Snow chains are a crucial bit of car kit if you plan to drive in the mountains on icy and snowy roads. They provide maximum traction when driving through snow and ice, however it is important to use them properly and safely. Paul Lamarra passes on the dos and don’t of driving with snow chains.
Snow chains: The dos
Buy the most expensive chains you can afford or consider hiring them if it is likely to be a one-off trip. Snow chains come in all shapes and sizes, from fabric socks to spikes, and can cost anything from £50 to £300, although it is possible to hire them for around £45 per week plus postage costs. The chains come in pairs and are fitted to the drive wheels.
Practise fitting chains before your trip.
Check the weather and road reports before setting off for the day.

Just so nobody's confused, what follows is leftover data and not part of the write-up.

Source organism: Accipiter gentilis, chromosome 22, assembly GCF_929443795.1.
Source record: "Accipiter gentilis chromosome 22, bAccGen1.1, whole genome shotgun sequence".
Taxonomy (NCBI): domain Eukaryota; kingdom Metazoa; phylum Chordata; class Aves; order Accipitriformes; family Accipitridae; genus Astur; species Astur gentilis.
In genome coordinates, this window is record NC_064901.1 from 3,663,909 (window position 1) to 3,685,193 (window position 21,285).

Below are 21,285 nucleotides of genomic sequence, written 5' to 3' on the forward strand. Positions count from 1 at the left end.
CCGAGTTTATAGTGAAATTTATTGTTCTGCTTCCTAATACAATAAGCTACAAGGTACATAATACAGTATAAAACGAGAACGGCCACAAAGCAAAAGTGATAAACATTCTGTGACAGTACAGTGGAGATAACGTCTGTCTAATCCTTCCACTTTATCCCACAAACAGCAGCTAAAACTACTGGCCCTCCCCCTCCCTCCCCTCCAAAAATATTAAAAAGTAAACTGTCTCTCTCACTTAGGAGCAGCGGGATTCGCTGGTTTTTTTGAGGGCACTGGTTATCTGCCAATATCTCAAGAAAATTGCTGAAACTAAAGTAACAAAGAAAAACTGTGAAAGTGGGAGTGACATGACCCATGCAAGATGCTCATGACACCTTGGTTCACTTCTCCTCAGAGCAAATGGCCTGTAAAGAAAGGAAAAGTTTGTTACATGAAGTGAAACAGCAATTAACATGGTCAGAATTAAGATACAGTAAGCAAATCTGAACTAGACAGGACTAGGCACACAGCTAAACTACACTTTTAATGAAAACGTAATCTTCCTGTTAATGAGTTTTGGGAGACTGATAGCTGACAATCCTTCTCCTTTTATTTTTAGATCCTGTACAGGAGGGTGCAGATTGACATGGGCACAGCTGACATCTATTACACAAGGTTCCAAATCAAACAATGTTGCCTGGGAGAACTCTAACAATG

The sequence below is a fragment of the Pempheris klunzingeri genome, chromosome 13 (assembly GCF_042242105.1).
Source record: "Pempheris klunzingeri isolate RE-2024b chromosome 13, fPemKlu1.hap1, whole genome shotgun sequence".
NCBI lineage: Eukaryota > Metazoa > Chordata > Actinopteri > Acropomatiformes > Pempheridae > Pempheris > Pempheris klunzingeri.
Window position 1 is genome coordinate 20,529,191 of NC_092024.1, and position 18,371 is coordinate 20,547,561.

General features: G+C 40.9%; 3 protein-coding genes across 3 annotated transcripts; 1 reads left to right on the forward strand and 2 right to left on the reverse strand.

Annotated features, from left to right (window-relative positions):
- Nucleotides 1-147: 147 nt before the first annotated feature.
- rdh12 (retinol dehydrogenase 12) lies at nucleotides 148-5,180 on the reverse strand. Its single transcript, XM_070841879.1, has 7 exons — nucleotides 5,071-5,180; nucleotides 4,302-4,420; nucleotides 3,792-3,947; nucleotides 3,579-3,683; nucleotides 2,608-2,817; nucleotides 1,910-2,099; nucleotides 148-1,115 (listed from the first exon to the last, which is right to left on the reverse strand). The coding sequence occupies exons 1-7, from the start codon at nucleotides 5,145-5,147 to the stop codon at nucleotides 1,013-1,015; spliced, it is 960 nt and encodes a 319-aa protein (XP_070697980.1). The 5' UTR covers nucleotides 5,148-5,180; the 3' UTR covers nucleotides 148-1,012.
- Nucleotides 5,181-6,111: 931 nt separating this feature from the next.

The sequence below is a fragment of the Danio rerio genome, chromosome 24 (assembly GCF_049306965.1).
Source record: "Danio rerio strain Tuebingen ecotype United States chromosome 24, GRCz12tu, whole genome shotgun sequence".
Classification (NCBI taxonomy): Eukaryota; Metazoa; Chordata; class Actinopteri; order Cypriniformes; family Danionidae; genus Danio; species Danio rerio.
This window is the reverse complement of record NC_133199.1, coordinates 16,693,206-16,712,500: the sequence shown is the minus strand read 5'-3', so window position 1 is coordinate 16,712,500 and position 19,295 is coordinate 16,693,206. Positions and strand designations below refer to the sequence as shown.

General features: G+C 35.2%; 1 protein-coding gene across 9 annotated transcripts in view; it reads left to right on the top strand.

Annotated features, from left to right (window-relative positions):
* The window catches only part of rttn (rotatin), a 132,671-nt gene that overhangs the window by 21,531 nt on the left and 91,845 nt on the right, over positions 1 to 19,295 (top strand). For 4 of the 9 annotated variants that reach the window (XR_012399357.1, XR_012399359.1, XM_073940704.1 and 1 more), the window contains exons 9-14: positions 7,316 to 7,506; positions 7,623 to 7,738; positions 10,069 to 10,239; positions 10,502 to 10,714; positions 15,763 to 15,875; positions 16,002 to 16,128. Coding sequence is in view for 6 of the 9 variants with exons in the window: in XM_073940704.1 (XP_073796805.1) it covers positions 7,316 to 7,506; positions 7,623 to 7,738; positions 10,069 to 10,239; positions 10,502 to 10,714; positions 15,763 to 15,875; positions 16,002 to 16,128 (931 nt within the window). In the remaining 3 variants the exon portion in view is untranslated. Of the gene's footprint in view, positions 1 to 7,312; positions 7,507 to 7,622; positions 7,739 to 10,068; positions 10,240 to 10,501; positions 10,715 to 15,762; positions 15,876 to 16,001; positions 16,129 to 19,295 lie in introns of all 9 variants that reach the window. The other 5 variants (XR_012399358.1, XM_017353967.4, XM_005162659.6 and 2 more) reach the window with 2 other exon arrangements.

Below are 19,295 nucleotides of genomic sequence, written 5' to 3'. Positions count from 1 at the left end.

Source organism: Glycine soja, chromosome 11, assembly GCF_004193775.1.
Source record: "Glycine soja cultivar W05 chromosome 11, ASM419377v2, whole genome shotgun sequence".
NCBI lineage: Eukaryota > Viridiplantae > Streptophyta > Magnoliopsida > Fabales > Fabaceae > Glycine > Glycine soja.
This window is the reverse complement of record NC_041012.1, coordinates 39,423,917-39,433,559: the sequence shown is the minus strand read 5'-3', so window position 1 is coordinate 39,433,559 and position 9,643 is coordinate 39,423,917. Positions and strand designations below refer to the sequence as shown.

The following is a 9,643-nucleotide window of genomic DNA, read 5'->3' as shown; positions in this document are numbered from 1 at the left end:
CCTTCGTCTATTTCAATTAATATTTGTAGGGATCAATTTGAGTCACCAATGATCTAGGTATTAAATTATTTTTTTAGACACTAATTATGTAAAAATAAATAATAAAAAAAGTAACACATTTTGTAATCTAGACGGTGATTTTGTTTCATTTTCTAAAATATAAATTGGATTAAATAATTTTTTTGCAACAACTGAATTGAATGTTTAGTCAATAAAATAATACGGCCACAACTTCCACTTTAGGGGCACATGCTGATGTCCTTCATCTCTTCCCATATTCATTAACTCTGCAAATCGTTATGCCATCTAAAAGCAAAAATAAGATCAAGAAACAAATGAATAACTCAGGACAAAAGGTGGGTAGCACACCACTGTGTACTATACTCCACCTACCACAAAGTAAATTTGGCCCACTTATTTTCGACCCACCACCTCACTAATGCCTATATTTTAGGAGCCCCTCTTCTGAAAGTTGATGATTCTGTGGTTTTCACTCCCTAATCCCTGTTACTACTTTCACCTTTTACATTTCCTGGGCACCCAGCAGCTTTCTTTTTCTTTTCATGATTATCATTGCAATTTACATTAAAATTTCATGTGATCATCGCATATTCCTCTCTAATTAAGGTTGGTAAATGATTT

Wear a high-visibility jacket or vest.
Pull away slowly in a higher gear.
Pull off the road into an aire de chainage (layby) when fitting chains.
Turn off traction control or anti-skid mode.
Check regularly for damage and tension while chains are fitted.
Consider fitting chains to all four wheels, especially if you have a four-wheel- drive or rear-wheel drive vehicle.
Snow chains: The do nots
Use chains on snow-free roads, even if this means removing them frequently.
Use a snow sock for long journeys.
Use broken or damaged chains.
Drive at more than 30mph.
Accelerate quickly, brake hard or fail to slow down going into a bend.
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